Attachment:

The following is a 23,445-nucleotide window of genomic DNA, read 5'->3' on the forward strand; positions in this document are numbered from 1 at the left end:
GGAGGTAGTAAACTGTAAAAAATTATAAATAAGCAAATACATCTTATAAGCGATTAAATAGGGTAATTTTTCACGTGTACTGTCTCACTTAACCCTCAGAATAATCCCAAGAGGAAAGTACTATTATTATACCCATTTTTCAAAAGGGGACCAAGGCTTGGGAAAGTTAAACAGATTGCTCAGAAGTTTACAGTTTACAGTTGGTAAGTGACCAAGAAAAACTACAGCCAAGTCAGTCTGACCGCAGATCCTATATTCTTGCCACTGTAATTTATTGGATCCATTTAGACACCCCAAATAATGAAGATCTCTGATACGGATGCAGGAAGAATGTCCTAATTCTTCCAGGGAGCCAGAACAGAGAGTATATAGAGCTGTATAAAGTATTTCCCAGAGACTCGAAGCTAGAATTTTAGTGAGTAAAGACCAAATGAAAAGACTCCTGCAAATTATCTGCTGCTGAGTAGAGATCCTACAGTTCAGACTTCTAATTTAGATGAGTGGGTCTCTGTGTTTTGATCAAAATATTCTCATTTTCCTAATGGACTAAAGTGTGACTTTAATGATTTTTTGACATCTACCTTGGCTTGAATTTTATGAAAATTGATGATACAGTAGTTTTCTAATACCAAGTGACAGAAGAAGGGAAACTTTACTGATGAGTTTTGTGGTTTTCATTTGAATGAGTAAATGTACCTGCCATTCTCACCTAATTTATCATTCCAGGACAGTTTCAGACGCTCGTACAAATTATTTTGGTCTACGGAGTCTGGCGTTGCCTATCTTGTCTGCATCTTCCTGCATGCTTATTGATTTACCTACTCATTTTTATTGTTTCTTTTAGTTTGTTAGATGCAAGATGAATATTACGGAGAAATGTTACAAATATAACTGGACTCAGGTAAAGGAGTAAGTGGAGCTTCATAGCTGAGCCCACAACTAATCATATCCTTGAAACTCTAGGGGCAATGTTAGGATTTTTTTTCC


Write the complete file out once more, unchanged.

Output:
The following is a 23,445-nucleotide window of genomic DNA, read 5'->3' on the forward strand; positions in this document are numbered from 1 at the left end:
GGAGGTAGTAAACTGTAAAAAATTATAAATAAGCAAATACATCTTATAAGCGATTAAATAGGGTAATTTTTCACGTGTACTGTCTCACTTAACCCTCAGAATAATCCCAAGAGGAAAGTACTATTATTATACCCATTTTTCAAAAGGGGACCAAGGCTTGGGAAAGTTAAACAGATTGCTCAGAAGTTTACAGTTTACAGTTGGTAAGTGACCAAGAAAAACTACAGCCAAGTCAGTCTGACCGCAGATCCTATATTCTTGCCACTGTAATTTATTGGATCCATTTAGACACCCCAAATAATGAAGATCTCTGATACGGATGCAGGAAGAATGTCCTAATTCTTCCAGGGAGCCAGAACAGAGAGTATATAGAGCTGTATAAAGTATTTCCCAGAGACTCGAAGCTAGAATTTTAGTGAGTAAAGACCAAATGAAAAGACTCCTGCAAATTATCTGCTGCTGAGTAGAGATCCTACAGTTCAGACTTCTAATTTAGATGAGTGGGTCTCTGTGTTTTGATCAAAATATTCTCATTTTCCTAATGGACTAAAGTGTGACTTTAATGATTTTTTGACATCTACCTTGGCTTGAATTTTATGAAAATTGATGATACAGTAGTTTTCTAATACCAAGTGACAGAAGAAGGGAAACTTTACTGATGAGTTTTGTGGTTTTCATTTGAATGAGTAAATGTACCTGCCATTCTCACCTAATTTATCATTCCAGGACAGTTTCAGACGCTCGTACAAATTATTTTGGTCTACGGAGTCTGGCGTTGCCTATCTTGTCTGCATCTTCCTGCATGCTTATTGATTTACCTACTCATTTTTATTGTTTCTTTTAGTTTGTTAGATGCAAGATGAATATTACGGAGAAATGTTACAAATATAACTGGACTCAGGTAAAGGAGTAAGTGGAGCTTCATAGCTGAGCCCACAACTAATCATATCCTTGAAACTCTAGGGGCAATGTTAGGATTTTTTTTCC